Channeling Katie Ledecky (or, that time I took up swimming)

You know when you meet someone new and they ask you what you like to do? My answer usually starts with running. I suppose for some people that is a pretty lame answer, but then again – maybe it’s a good litmus test. If you don’t understand why I like running so much, do I even want to talk to you anymore?

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Anyway, I’m a runner. If I’m not running, I prefer HIIT workouts or a similar high-impact sweat session. I love the challenge and, now that I’m a mom, the efficiency of these kinds of workouts.

The problem with doing only running and high-impact workouts is that they put a lot of pressure on my joints, something I am thinking more about now that I’m the big 3-0. So: I decided to take up swimming.

This was a questionable decision because I was never actually a “swimmer.” I took my last swimming lessons in middle school and that was the last time I swam laps consistently. When I studied abroad 10 – TEN! – years ago, there was an indoor pool near campus, which I used exactly once – and that was the last time I swam laps, ever.

It was also questionable because I don’t always like putting myself out there or trying new things. For some reason, I didn’t manage to talk myself out of this one though.

So, I went swimming yesterday. That’s right. I marched myself into the pool area and got into the water before I even knew what was happening.

It. was. hard. Swimming is no joke. I’m sure I looked like a drowning cat.

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Plus, all the *old* people around me were putting me to shame with their form and their speed and their stamina. It was no contest. Like at all.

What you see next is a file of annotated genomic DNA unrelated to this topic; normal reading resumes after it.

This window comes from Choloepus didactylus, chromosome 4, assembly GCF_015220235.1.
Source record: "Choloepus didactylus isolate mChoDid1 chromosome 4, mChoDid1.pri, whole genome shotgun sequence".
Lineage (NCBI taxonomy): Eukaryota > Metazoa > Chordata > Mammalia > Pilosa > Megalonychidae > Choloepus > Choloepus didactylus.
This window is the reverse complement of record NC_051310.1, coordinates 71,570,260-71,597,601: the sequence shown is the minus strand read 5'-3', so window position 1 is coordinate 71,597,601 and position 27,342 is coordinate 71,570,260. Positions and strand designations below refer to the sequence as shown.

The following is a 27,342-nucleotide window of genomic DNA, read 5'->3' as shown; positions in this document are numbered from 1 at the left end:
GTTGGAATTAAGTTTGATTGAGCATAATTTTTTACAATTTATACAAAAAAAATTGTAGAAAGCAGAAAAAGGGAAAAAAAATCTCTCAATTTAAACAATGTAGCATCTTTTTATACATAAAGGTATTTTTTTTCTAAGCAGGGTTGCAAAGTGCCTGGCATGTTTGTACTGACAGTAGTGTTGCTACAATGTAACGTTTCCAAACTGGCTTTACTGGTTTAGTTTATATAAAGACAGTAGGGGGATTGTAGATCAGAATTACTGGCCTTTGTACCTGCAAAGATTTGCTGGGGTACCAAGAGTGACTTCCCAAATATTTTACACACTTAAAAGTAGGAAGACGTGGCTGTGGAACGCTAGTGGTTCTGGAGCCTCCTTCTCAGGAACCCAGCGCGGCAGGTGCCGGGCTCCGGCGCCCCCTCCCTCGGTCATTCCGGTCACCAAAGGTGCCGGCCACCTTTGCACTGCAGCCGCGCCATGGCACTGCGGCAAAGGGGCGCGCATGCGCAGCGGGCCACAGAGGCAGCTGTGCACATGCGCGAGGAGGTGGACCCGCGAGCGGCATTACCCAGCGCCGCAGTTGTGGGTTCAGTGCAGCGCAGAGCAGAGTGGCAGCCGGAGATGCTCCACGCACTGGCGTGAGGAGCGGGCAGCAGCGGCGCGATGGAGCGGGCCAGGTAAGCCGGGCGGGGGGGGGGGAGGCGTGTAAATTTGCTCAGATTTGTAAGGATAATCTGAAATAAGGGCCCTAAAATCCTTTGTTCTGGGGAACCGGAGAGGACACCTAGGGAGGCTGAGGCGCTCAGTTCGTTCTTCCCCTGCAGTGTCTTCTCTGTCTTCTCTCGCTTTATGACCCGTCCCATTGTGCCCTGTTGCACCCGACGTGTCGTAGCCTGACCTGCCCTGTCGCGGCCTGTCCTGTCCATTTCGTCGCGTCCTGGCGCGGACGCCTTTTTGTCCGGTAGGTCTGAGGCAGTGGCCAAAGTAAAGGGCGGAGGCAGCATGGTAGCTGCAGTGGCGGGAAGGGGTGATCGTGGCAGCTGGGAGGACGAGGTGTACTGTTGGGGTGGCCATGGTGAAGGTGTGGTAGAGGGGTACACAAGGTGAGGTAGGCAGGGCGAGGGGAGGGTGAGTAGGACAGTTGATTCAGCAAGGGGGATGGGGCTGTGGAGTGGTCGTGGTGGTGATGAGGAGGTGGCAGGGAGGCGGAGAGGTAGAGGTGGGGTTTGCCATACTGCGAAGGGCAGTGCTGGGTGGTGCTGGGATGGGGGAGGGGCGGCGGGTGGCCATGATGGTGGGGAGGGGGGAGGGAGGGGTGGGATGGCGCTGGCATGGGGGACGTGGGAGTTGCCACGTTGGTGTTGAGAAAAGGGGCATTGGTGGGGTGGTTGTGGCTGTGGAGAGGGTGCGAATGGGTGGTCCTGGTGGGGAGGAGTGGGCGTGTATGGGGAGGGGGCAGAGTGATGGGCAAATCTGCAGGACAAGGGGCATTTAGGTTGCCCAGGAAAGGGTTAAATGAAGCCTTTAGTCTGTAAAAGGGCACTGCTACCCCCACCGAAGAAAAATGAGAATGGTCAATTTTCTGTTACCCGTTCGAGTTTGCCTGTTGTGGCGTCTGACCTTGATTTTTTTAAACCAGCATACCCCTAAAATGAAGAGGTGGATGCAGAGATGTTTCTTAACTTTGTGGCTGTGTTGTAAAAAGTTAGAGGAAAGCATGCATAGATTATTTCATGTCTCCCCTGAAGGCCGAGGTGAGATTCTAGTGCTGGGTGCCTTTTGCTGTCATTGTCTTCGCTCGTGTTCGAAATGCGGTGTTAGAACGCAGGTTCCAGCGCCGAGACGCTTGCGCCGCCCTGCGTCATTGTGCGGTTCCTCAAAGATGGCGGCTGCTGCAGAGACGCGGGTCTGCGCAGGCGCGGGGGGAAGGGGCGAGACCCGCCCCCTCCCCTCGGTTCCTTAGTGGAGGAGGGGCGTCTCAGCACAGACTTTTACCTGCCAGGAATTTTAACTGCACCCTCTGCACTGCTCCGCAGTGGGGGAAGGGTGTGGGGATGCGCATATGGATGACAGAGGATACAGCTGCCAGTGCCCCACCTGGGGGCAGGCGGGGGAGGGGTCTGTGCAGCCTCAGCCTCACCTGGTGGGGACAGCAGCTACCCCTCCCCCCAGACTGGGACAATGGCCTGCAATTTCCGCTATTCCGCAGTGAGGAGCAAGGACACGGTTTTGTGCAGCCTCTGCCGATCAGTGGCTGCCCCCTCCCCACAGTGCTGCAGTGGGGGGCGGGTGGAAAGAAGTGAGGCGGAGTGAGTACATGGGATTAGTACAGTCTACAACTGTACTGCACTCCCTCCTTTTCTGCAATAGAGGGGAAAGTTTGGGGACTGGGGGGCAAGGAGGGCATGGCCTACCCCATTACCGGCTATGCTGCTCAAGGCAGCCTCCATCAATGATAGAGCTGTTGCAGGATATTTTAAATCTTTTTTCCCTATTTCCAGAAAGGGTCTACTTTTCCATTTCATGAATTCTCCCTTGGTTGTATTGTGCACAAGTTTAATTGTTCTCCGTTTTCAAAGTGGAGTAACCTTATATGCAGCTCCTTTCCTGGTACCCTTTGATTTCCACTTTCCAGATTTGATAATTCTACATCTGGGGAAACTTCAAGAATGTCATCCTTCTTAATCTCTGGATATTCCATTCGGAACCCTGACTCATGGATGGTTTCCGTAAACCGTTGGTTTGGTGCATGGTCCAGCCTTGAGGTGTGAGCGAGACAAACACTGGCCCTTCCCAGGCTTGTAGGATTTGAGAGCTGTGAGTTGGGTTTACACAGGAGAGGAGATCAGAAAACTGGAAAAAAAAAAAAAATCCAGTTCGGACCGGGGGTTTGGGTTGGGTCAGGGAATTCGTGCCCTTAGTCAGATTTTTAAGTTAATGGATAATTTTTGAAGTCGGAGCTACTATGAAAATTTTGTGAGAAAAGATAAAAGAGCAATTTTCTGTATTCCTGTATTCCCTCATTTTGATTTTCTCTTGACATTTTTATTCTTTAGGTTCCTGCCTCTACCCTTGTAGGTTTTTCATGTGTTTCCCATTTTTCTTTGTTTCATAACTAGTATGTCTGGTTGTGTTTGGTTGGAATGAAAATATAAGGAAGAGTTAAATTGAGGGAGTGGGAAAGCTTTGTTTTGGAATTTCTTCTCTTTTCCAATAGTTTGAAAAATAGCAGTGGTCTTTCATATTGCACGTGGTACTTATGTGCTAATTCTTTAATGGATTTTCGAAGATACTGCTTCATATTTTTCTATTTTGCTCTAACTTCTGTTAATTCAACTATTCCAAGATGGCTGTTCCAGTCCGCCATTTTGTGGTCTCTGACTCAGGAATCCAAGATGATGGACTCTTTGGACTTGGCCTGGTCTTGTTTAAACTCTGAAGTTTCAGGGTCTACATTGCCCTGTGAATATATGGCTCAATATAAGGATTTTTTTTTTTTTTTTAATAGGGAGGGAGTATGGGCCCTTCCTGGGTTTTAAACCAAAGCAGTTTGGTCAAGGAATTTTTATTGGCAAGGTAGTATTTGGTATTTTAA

Somehow though, I ended up swimming 10 laps (1 lap = down and back), for a total of 500 meters. Sure, I had to take a lot of breaks in between lengths of the pool, but I told myself it was kind of like interval training that way. I’m sure that’s what Katie Ledecky tells herself when she has to take breaks, too (indulge my imagination here).

Valdrin Xhemaj/European Pressphoto Agency via The New York Times

Anyway, despite how tough it was (or knowing me, probably because of that), I kind of loved it. It accomplished just what I was hoping – it got my heart rate (way) up and I had that rush of endorphins and satisfaction when I was finished, but it was nice and easy on my joints. I’m now planning to incorporate swimming into my workout routine about once a week.

Another benefit? I feel like doing something new – and something I was a little scared to do – first thing in the morning set me up to better tackle challenges head-on at work all day. Exercise endorphins are truly awesome, and sometimes I think I work out more for the mental benefits than the physical ones.

I could have done without the old men swimming faster than me though.

Some questions:

  • What’s the last fear of your that you conquered?
  • What new workouts have you tried lately?



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